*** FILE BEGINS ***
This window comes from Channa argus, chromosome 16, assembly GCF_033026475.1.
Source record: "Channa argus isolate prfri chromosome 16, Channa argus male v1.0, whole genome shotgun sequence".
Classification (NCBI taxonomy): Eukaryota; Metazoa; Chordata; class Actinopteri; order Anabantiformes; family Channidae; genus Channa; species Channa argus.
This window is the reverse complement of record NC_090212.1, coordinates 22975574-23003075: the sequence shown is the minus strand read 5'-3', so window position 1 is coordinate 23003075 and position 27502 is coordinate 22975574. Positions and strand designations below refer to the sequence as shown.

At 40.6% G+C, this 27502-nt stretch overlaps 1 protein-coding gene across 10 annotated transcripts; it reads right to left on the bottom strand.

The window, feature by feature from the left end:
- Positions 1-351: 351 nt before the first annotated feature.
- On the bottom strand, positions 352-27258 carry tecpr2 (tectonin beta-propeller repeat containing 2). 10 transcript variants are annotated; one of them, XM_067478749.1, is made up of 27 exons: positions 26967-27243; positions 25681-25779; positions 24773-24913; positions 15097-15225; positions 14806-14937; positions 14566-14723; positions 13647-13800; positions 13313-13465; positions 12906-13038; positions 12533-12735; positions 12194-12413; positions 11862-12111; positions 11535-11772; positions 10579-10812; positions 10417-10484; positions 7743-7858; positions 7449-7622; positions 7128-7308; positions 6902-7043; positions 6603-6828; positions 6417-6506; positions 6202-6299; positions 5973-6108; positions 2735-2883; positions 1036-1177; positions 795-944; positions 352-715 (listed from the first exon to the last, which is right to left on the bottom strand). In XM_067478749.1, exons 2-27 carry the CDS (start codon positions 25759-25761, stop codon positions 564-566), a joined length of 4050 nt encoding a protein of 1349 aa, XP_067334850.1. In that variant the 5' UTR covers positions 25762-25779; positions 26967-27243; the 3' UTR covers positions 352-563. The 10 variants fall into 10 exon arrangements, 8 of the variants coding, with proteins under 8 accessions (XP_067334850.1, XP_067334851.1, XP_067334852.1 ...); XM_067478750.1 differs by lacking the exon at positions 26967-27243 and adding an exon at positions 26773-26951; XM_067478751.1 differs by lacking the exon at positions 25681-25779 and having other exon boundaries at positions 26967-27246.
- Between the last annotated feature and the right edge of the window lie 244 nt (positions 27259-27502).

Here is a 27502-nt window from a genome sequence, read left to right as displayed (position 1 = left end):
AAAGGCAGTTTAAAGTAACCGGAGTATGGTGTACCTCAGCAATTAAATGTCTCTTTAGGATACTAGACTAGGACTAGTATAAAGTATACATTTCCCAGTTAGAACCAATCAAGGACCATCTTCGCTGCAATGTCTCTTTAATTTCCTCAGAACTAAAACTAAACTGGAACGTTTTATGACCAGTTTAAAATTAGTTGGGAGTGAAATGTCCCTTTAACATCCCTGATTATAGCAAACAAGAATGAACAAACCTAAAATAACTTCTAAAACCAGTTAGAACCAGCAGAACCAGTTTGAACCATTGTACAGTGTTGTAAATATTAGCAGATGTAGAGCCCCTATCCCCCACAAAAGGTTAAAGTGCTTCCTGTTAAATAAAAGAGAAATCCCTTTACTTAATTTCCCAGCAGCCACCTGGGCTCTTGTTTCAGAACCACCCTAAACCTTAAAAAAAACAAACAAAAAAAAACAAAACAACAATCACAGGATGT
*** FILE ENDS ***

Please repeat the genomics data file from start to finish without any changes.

This window comes from Channa argus, chromosome 16, assembly GCF_033026475.1.
Source record: "Channa argus isolate prfri chromosome 16, Channa argus male v1.0, whole genome shotgun sequence".
Classification (NCBI taxonomy): Eukaryota; Metazoa; Chordata; class Actinopteri; order Anabantiformes; family Channidae; genus Channa; species Channa argus.
This window is the reverse complement of record NC_090212.1, coordinates 22975574-23003075: the sequence shown is the minus strand read 5'-3', so window position 1 is coordinate 23003075 and position 27502 is coordinate 22975574. Positions and strand designations below refer to the sequence as shown.

At 40.6% G+C, this 27502-nt stretch overlaps 1 protein-coding gene across 10 annotated transcripts; it reads right to left on the bottom strand.

The window, feature by feature from the left end:
- Positions 1-351: 351 nt before the first annotated feature.
- On the bottom strand, positions 352-27258 carry tecpr2 (tectonin beta-propeller repeat containing 2). 10 transcript variants are annotated; one of them, XM_067478749.1, is made up of 27 exons: positions 26967-27243; positions 25681-25779; positions 24773-24913; positions 15097-15225; positions 14806-14937; positions 14566-14723; positions 13647-13800; positions 13313-13465; positions 12906-13038; positions 12533-12735; positions 12194-12413; positions 11862-12111; positions 11535-11772; positions 10579-10812; positions 10417-10484; positions 7743-7858; positions 7449-7622; positions 7128-7308; positions 6902-7043; positions 6603-6828; positions 6417-6506; positions 6202-6299; positions 5973-6108; positions 2735-2883; positions 1036-1177; positions 795-944; positions 352-715 (listed from the first exon to the last, which is right to left on the bottom strand). In XM_067478749.1, exons 2-27 carry the CDS (start codon positions 25759-25761, stop codon positions 564-566), a joined length of 4050 nt encoding a protein of 1349 aa, XP_067334850.1. In that variant the 5' UTR covers positions 25762-25779; positions 26967-27243; the 3' UTR covers positions 352-563. The 10 variants fall into 10 exon arrangements, 8 of the variants coding, with proteins under 8 accessions (XP_067334850.1, XP_067334851.1, XP_067334852.1 ...); XM_067478750.1 differs by lacking the exon at positions 26967-27243 and adding an exon at positions 26773-26951; XM_067478751.1 differs by lacking the exon at positions 25681-25779 and having other exon boundaries at positions 26967-27246.
- Between the last annotated feature and the right edge of the window lie 244 nt (positions 27259-27502).

Here is a 27502-nt window from a genome sequence, read left to right as displayed (position 1 = left end):
AAAGGCAGTTTAAAGTAACCGGAGTATGGTGTACCTCAGCAATTAAATGTCTCTTTAGGATACTAGACTAGGACTAGTATAAAGTATACATTTCCCAGTTAGAACCAATCAAGGACCATCTTCGCTGCAATGTCTCTTTAATTTCCTCAGAACTAAAACTAAACTGGAACGTTTTATGACCAGTTTAAAATTAGTTGGGAGTGAAATGTCCCTTTAACATCCCTGATTATAGCAAACAAGAATGAACAAACCTAAAATAACTTCTAAAACCAGTTAGAACCAGCAGAACCAGTTTGAACCATTGTACAGTGTTGTAAATATTAGCAGATGTAGAGCCCCTATCCCCCACAAAAGGTTAAAGTGCTTCCTGTTAAATAAAAGAGAAATCCCTTTACTTAATTTCCCAGCAGCCACCTGGGCTCTTGTTTCAGAACCACCCTAAACCTTAAAAAAAACAAACAAAAAAAAACAAAACAACAATCACAGGATGT